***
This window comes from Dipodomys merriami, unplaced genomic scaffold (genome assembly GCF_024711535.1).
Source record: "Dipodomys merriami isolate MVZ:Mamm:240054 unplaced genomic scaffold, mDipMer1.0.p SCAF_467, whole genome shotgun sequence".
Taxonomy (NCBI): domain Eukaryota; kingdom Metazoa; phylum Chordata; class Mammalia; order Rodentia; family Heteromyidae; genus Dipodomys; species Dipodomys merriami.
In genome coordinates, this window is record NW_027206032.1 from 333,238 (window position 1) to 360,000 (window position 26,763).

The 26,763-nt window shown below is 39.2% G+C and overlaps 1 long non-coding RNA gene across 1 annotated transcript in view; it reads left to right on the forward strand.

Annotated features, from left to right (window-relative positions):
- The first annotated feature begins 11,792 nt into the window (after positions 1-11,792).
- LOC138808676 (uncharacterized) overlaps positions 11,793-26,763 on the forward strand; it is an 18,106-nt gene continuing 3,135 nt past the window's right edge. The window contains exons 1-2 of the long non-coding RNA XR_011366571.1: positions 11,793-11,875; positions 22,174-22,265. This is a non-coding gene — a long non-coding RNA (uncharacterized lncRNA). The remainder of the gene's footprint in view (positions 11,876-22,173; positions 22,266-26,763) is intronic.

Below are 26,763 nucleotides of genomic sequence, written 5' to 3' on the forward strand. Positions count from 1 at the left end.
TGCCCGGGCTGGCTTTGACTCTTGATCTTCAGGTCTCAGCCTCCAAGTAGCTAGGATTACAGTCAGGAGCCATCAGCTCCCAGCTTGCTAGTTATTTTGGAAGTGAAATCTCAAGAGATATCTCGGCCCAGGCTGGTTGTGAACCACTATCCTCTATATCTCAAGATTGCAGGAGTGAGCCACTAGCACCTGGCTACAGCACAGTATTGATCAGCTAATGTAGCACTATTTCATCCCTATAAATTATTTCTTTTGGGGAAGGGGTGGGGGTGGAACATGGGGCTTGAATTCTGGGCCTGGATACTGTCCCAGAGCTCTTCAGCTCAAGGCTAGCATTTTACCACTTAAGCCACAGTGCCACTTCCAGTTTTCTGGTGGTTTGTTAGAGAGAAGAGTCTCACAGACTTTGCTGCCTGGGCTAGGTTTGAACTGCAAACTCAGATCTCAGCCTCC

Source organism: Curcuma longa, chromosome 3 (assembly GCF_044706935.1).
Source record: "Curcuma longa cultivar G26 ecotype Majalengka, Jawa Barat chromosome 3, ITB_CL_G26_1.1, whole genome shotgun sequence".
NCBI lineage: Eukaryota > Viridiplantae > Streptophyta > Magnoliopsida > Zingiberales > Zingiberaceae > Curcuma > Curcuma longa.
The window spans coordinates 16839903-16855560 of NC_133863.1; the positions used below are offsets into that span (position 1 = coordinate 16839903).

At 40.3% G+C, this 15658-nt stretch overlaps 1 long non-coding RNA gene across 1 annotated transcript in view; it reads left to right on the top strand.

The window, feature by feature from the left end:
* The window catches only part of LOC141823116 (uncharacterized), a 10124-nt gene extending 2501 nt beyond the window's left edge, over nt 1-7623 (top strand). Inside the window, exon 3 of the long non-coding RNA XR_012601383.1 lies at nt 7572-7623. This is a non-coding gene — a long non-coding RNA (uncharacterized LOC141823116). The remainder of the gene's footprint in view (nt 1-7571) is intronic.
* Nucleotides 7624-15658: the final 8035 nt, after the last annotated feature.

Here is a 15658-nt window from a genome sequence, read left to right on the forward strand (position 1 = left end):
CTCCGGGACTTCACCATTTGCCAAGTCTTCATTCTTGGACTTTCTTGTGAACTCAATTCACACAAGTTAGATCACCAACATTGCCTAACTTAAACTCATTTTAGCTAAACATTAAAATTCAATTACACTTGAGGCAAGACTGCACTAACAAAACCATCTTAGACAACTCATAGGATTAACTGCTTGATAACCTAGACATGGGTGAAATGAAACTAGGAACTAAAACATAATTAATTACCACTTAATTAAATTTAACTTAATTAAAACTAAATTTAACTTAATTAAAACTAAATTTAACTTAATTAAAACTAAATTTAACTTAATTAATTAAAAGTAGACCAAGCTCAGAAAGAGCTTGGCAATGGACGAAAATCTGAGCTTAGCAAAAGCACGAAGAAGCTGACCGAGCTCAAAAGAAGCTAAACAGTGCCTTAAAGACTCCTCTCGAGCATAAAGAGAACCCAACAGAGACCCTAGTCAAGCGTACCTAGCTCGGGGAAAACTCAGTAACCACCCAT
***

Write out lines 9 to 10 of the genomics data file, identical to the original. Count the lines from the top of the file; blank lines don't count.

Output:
Below are 26,763 nucleotides of genomic sequence, written 5' to 3' on the forward strand. Positions count from 1 at the left end.
TGCCCGGGCTGGCTTTGACTCTTGATCTTCAGGTCTCAGCCTCCAAGTAGCTAGGATTACAGTCAGGAGCCATCAGCTCCCAGCTTGCTAGTTATTTTGGAAGTGAAATCTCAAGAGATATCTCGGCCCAGGCTGGTTGTGAACCACTATCCTCTATATCTCAAGATTGCAGGAGTGAGCCACTAGCACCTGGCTACAGCACAGTATTGATCAGCTAATGTAGCACTATTTCATCCCTATAAATTATTTCTTTTGGGGAAGGGGTGGGGGTGGAACATGGGGCTTGAATTCTGGGCCTGGATACTGTCCCAGAGCTCTTCAGCTCAAGGCTAGCATTTTACCACTTAAGCCACAGTGCCACTTCCAGTTTTCTGGTGGTTTGTTAGAGAGAAGAGTCTCACAGACTTTGCTGCCTGGGCTAGGTTTGAACTGCAAACTCAGATCTCAGCCTCC